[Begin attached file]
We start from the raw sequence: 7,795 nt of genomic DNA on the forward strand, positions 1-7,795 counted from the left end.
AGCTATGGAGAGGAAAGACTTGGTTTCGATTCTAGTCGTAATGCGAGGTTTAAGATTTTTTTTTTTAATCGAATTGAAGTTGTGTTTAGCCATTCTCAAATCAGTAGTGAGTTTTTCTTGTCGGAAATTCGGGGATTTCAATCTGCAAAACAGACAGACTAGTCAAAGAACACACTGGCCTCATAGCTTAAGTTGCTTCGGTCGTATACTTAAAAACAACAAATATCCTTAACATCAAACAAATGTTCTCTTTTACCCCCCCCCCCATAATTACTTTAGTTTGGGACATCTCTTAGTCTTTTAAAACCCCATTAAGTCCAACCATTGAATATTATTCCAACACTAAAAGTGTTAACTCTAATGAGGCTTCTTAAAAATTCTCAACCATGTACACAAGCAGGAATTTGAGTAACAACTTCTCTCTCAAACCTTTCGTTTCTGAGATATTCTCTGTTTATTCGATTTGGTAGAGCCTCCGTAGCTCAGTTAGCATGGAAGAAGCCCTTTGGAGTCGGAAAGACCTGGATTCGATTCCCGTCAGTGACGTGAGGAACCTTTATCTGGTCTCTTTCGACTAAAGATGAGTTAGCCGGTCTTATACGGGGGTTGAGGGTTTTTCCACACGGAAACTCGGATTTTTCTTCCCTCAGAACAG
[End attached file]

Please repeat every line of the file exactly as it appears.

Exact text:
We start from the raw sequence: 7,795 nt of genomic DNA on the forward strand, positions 1-7,795 counted from the left end.
AGCTATGGAGAGGAAAGACTTGGTTTCGATTCTAGTCGTAATGCGAGGTTTAAGATTTTTTTTTTTAATCGAATTGAAGTTGTGTTTAGCCATTCTCAAATCAGTAGTGAGTTTTTCTTGTCGGAAATTCGGGGATTTCAATCTGCAAAACAGACAGACTAGTCAAAGAACACACTGGCCTCATAGCTTAAGTTGCTTCGGTCGTATACTTAAAAACAACAAATATCCTTAACATCAAACAAATGTTCTCTTTTACCCCCCCCCCCATAATTACTTTAGTTTGGGACATCTCTTAGTCTTTTAAAACCCCATTAAGTCCAACCATTGAATATTATTCCAACACTAAAAGTGTTAACTCTAATGAGGCTTCTTAAAAATTCTCAACCATGTACACAAGCAGGAATTTGAGTAACAACTTCTCTCTCAAACCTTTCGTTTCTGAGATATTCTCTGTTTATTCGATTTGGTAGAGCCTCCGTAGCTCAGTTAGCATGGAAGAAGCCCTTTGGAGTCGGAAAGACCTGGATTCGATTCCCGTCAGTGACGTGAGGAACCTTTATCTGGTCTCTTTCGACTAAAGATGAGTTAGCCGGTCTTATACGGGGGTTGAGGGTTTTTCCACACGGAAACTCGGATTTTTCTTCCCTCAGAACAG